UAE leapfrogs Saudi as Middle East's biggest construction market
The UAE has overtaken Saudi Arabia as the biggest construction market in the Middle East for the first time since 2008 with US$16.2 billion of contracts awarded last year.
According to the accountancy firm Deloitte, the Emirates' total spending on construction contracts was 4 per cent higher last year than the Saudi total, which reached $15.6bn - the first time in the past four years that the country has not topped the ranking.
Major infrastructure contracts awarded last year in the UAE include the Dh11.75bn contract to build the Midfield Terminal Building project at Abu Dhabi International Airport, which was won by a consortium including Consolidated Construction Company, TAV and Arabtec Construction as a backlog of contracts delayed by the global financial crisis was finally awarded.
In Saudi Arabia the largest construction deal awarded in 2012 was to expand the Masjid Al-Haram mosque in Mecca. This will increase the capacity of the mosque from 600,000 to 1 million worshippers at an estimated cost of $1.5bn.
"The expectation with this data was that Saudi Arabia would top the list in terms of the value of contracts awarded but in the end that just wasn't the case for 2012," said Cynthia Corby, an audit partner at Deloitte and leader of its construction industry group for the Middle East.
"Many of the major contracts there have not yet been awarded or were awarded in 2013. Meanwhile in the UAE 2012 saw a backlog of contracts delayed by the financial crisis finally awarded."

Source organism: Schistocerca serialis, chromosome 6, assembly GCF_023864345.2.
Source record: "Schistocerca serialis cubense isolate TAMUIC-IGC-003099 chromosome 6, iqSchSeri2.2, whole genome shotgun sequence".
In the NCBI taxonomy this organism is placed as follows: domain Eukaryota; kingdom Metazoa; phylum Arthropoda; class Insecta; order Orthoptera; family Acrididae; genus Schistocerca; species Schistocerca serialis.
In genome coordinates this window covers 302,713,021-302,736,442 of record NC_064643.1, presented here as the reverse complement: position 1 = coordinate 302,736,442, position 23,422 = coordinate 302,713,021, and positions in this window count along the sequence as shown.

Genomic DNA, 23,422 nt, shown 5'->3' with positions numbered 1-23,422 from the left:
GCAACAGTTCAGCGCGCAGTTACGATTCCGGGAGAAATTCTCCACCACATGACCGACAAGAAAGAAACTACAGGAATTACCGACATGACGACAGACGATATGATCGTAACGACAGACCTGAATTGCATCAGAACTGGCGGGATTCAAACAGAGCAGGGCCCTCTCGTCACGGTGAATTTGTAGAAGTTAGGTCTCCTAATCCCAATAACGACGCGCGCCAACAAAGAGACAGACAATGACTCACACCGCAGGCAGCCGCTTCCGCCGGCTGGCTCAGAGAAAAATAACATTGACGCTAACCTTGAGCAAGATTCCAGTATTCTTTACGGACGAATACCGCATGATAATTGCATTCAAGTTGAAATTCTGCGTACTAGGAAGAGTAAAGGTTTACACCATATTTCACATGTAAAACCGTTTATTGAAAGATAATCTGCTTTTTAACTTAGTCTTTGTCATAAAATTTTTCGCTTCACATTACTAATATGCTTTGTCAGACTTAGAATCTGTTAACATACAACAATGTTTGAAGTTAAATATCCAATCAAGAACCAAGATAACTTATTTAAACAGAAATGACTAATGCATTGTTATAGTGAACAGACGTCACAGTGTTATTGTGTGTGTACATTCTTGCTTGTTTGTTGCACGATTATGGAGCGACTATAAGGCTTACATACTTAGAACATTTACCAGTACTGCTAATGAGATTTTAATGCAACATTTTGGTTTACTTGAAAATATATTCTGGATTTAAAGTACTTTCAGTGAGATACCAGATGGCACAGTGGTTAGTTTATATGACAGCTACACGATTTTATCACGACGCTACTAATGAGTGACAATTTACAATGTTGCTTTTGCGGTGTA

Qatar was the third most active GCC construction market, with $10.4bn worth of contracts awarded. Ahead of the 2022 Fifa World Cup, Qatar's total infrastructure spending is expected to reach $150bn.
Kuwait was the fourth most active construction market last year, with $8bn worth of deals awarded, Deloitte said. The largest of these was the long-awaited $2.6bn deal to build the Subiya Causeway, a 37- kilometre structure across the Bay of Kuwait, which was awarded to a consortium led by Hyundai last October. Transport construction accounts for 76 per cent of total construction spending in the country.
The news came as the US engineering group Bechtel announced it was setting up a Global Centre of Engineering Excellence of about 100 engineers specialising in rail, marine and other infrastructure design as part of its attempt to cash in on the growing rail and other infrastructure projects set to be built in the region.
The company is currently bidding to work on the second phase of Etihad Rail and putting together bids to work on the Abu Dhabi Metro and the Riyadh Metro in Saudi Arabia.
The centre will draw together civil engineering specialists from around the world to support all Bechtel's rail and marine projects globally. A first group of 35 specialists already employed by Bechtel will start work at the centre this summer.
"This area is an area of boom when it comes to the rail and infrastructure business," Amjad Bangash, the managing director for Bechtel's rail business said yesterday. "We think our rail business in this area alone is projected to grow at about 16 per cent over the coming few years compared with globally, where it is growing at around 9 per cent."